Top 10 Reasons to Hire an Innovation Keynote Speaker

Innovation Keynote Speakers are often misunderstood, maligned, and underutilized. We have all been to many conferences, and heard many good (and bad) keynote and session speakers with a variety of styles (all of which are perfectly acceptable), including:

These 4 Major Paradigm Shifts Will Transform The Future Of Technology

For the past fifty years or so, technology has followed a fairly predictable path. We squeeze more transistors onto silicon wafers, which makes chips more powerful and devices smaller. Manual processes become automated, productivity increases and life gets better. Rinse and repeat. Today, we’re at an inflection point and that predictable path to progress will ...

Building a Culture that Thrives on Innovation Agility

We are living in an age of disruption, where changes are accelerating making innovation a strategic and systemic necessity and competitive lever to ensure your organization's survival and sustainability. Living now in what Daniel Pink describes as “The Conceptual Age” our attention needs to be on both enhancing creativity, agility and in developing customer empathy.

The Future of Insurance: 15 predictions for 2017

  Editor’s note: This is an excerpt from Matthew Griffin’s upcoming paper The Future of Insurance 2020 & Beyond. It is clear from the developments and progress made in 2016 though that the industry’s appetite, pace, and propensity for change, albeit partially fuelled by an increasingly competitive and dynamic marketplace, is accelerating. It’s unlikely that ...

Why We Need T-Shaped Innovators

Big disruptive innovations don’t usually come from experts in the field. Max Planck, the famous physicist famously quipped that “science advances one funeral at a time”, and in some ways, you can argue that this applies equally to innovation. In the latter case, it is typically market leadership that dies...

Clayton Christensen: Competing Against Luck [book review]

Competing Against Luck is the rather curious title of a new book by the eminent innovation guru, Clayton Christensen, et al. It is an important work which makes some big claims. The Jobs to be Done idea has been around for a while but this book puts it into an academic framework, gives many examples of how it has been used and advises methods for how to harness this approach.

Clayton Christensen: Competing Against Luck [book review]

Competing Against Luck is the rather curious title of a new book by the eminent innovation guru, Clayton Christensen, et al. It is an important work which makes some big claims. The Jobs to be Done idea has been around for a while but this book puts it into an academic framework, gives many examples of how it has been used and advises methods for how to harness this approach.

What’s In a Name? New Research Suggests We Look Like Our Name

Name pic
What’s in a name? Perhaps more than we might think, according to researchers at the Hebrew University of
Jerusalem. Most of us are familiar with the dynamic of “judging a book by its cover,” making quick judgments about a person based on initial appearance. But in a recent study led by Dr. Ruth Mayo and Yonat Zwebner, researchers investigated the opposite: can a person’s facial appearance be significantly influenced by their given name? The research suggests, “yes!”

In eight separate studies, independent participants were recruited and shown color headshots of random people. Participants were asked to choose the name of each individual from a list of names provided with each picture. The outcome: time and again observers chose correctly more than not. For example, when looking at a photo and considering four names – Jacob, Dan, Josef, or Nathaniel – participants chose the correct name “Dan” 38% of the time, which is above the 25% chance level for a random guess. Researchers found consistent results when controlling for ethnicity and age. And, even computers surpassed the odds by matching the correct name to a face to a clinically significant degree.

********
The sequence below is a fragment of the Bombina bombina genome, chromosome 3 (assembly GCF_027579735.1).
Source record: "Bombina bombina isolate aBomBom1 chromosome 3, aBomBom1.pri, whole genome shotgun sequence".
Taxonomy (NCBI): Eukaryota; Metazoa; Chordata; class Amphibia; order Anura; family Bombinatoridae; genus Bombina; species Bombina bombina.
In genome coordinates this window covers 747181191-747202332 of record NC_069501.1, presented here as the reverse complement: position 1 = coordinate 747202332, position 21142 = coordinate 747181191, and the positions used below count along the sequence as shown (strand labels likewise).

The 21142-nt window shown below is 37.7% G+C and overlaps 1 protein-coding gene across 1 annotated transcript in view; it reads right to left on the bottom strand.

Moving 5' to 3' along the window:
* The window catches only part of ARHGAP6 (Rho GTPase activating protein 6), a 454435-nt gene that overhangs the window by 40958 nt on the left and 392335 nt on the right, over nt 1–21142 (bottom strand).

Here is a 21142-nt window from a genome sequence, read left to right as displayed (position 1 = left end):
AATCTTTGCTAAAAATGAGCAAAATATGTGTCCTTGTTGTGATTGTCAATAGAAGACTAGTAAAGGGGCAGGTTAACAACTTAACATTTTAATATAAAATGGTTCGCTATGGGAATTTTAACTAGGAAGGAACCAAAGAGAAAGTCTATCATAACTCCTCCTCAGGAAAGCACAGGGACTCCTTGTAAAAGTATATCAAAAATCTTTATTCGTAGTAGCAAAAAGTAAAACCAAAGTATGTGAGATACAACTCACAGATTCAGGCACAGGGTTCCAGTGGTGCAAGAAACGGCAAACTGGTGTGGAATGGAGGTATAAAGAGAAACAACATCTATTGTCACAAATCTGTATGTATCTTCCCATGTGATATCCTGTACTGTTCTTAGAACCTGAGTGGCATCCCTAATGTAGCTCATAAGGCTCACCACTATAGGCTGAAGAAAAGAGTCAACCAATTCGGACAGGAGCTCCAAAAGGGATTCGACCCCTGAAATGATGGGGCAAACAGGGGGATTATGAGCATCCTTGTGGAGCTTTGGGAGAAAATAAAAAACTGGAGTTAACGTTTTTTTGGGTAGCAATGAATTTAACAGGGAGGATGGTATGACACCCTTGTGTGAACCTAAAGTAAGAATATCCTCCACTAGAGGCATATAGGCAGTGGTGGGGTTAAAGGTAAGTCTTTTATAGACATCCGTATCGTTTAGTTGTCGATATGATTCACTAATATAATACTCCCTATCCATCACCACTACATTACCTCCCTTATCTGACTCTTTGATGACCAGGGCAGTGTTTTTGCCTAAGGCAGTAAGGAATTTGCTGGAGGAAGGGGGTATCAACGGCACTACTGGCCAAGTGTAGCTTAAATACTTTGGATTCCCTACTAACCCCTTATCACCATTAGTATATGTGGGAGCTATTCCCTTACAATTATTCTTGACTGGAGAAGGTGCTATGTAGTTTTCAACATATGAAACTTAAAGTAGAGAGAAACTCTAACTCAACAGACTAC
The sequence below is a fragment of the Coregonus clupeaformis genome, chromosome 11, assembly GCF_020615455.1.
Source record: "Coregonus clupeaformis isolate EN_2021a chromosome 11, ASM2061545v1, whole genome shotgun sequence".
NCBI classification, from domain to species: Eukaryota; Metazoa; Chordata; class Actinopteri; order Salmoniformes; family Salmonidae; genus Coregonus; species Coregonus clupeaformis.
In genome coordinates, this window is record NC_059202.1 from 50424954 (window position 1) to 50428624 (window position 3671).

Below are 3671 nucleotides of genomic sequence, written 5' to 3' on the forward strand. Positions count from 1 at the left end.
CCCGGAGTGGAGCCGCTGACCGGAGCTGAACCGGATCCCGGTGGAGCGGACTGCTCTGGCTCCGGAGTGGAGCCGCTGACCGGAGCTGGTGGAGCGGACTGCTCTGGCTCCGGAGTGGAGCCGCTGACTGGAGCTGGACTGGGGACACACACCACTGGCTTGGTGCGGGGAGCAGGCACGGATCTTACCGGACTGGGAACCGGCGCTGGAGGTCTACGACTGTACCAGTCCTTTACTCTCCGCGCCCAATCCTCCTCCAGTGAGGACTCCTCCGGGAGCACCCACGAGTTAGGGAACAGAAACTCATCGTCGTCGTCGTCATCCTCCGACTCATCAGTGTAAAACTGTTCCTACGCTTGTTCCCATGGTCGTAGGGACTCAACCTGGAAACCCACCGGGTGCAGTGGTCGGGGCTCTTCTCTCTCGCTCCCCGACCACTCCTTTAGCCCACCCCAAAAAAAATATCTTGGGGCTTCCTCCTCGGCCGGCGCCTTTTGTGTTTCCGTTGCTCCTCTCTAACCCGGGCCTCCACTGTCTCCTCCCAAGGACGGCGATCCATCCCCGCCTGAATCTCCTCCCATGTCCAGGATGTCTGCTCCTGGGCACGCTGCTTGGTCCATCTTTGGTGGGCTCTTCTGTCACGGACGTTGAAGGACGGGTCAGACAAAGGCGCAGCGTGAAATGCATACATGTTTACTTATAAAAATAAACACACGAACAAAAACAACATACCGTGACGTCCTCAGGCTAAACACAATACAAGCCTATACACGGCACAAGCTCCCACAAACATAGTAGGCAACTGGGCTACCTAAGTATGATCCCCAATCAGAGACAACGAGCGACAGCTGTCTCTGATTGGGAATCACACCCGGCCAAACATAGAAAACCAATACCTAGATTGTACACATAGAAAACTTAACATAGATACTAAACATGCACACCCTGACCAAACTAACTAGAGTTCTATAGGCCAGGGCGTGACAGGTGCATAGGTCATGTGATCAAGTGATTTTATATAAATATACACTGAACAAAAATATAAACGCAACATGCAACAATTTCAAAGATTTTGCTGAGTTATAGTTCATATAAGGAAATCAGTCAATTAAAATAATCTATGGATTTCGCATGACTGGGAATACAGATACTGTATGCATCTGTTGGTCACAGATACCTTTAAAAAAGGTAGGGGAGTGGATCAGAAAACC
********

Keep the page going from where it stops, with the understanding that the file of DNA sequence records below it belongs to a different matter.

An interesting dynamic that researchers suggest from this study is the existence of shared face-name prototypes. It was remarkable that participants were unable to match names to faces from a culture other than their own, which indicates the possibility that shared face-name prototypes (eg. stereotypes) which are common in various cultures are necessary for the face-name matching effect to happen.

The study also suggests that the dynamic of self-fulfilling prophecy might be at work. Researchers found that participants still chose correctly above the chance level for random guess even when they could only see the participants’ hair style, suggesting that people may choose a hair style according to a stereotype that matches their name.

Though the idea of a self-fulfilling prophecy is not new, researchers believe their contribution is innovative by demonstrating that the way we look is possibly impacted by the social tag we’re given at birth, one’s name. And since this name is given at birth, often before birth and independent from one’s face, researchers find it statistically plausible that the connection between facial appearance and social perception is a two-way street.

Researchers of this study are hopeful that their work will bring increased understanding of the important role social structuring plays in a person’s development. Gender, ethnicity, and socioeconomic status are all understood social structures that impact a person’s individual formation and identity. But the possibility that a simple choice – the giving of one’s name – might have a significantly greater impact on one’s development than previously imagined is both intriguing, innovative, and worth increasing consideration.

To read more about the study, click here.

by hellofuture llc